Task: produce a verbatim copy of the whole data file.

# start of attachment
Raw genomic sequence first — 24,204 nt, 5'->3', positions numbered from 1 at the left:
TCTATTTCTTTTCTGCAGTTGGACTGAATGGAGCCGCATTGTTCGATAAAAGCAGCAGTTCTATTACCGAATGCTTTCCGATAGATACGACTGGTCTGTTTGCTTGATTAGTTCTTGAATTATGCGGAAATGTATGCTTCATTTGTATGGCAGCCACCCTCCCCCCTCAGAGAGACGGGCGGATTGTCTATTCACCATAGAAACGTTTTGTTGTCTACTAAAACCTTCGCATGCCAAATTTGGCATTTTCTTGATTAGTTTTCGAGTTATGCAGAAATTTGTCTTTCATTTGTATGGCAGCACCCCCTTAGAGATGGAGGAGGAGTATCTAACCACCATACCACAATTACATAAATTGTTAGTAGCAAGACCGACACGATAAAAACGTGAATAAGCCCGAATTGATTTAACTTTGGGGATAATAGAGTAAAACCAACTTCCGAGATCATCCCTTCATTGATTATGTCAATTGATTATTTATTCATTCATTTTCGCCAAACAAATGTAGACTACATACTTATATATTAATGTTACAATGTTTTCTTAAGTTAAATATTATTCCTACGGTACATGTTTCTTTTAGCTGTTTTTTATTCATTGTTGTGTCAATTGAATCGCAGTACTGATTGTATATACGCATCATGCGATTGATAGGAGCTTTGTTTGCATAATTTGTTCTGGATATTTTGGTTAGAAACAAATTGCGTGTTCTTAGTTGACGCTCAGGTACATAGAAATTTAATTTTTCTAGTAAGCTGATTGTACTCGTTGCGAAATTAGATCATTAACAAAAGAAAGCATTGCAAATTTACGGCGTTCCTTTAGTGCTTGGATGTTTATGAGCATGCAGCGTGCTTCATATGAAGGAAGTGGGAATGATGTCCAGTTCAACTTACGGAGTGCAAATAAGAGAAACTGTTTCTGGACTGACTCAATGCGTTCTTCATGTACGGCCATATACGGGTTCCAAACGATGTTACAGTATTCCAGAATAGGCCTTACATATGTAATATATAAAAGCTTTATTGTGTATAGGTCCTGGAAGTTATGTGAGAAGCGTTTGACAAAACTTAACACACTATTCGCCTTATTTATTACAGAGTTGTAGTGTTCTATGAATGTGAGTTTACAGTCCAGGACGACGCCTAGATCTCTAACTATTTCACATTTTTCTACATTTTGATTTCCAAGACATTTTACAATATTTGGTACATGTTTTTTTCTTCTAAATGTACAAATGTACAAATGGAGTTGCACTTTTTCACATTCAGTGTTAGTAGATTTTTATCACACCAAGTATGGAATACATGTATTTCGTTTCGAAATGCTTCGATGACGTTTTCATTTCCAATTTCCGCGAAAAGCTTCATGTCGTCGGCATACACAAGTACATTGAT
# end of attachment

Raw genomic sequence first — 24,204 nt, 5'->3', positions numbered from 1 at the left:
TCTATTTCTTTTCTGCAGTTGGACTGAATGGAGCCGCATTGTTCGATAAAAGCAGCAGTTCTATTACCGAATGCTTTCCGATAGATACGACTGGTCTGTTTGCTTGATTAGTTCTTGAATTATGCGGAAATGTATGCTTCATTTGTATGGCAGCCACCCTCCCCCCTCAGAGAGACGGGCGGATTGTCTATTCACCATAGAAACGTTTTGTTGTCTACTAAAACCTTCGCATGCCAAATTTGGCATTTTCTTGATTAGTTTTCGAGTTATGCAGAAATTTGTCTTTCATTTGTATGGCAGCACCCCCTTAGAGATGGAGGAGGAGTATCTAACCACCATACCACAATTACATAAATTGTTAGTAGCAAGACCGACACGATAAAAACGTGAATAAGCCCGAATTGATTTAACTTTGGGGATAATAGAGTAAAACCAACTTCCGAGATCATCCCTTCATTGATTATGTCAATTGATTATTTATTCATTCATTTTCGCCAAACAAATGTAGACTACATACTTATATATTAATGTTACAATGTTTTCTTAAGTTAAATATTATTCCTACGGTACATGTTTCTTTTAGCTGTTTTTTATTCATTGTTGTGTCAATTGAATCGCAGTACTGATTGTATATACGCATCATGCGATTGATAGGAGCTTTGTTTGCATAATTTGTTCTGGATATTTTGGTTAGAAACAAATTGCGTGTTCTTAGTTGACGCTCAGGTACATAGAAATTTAATTTTTCTAGTAAGCTGATTGTACTCGTTGCGAAATTAGATCATTAACAAAAGAAAGCATTGCAAATTTACGGCGTTCCTTTAGTGCTTGGATGTTTATGAGCATGCAGCGTGCTTCATATGAAGGAAGTGGGAATGATGTCCAGTTCAACTTACGGAGTGCAAATAAGAGAAACTGTTTCTGGACTGACTCAATGCGTTCTTCATGTACGGCCATATACGGGTTCCAAACGATGTTACAGTATTCCAGAATAGGCCTTACATATGTAATATATAAAAGCTTTATTGTGTATAGGTCCTGGAAGTTATGTGAGAAGCGTTTGACAAAACTTAACACACTATTCGCCTTATTTATTACAGAGTTGTAGTGTTCTATGAATGTGAGTTTACAGTCCAGGACGACGCCTAGATCTCTAACTATTTCACATTTTTCTACATTTTGATTTCCAAGACATTTTACAATATTTGGTACATGTTTTTTTCTTCTAAATGTACAAATGTACAAATGGAGTTGCACTTTTTCACATTCAGTGTTAGTAGATTTTTATCACACCAAGTATGGAATACATGTATTTCGTTTCGAAATGCTTCGATGACGTTTTCATTTCCAATTTCCGCGAAAAGCTTCATGTCGTCGGCATACACAAGTACATTGAT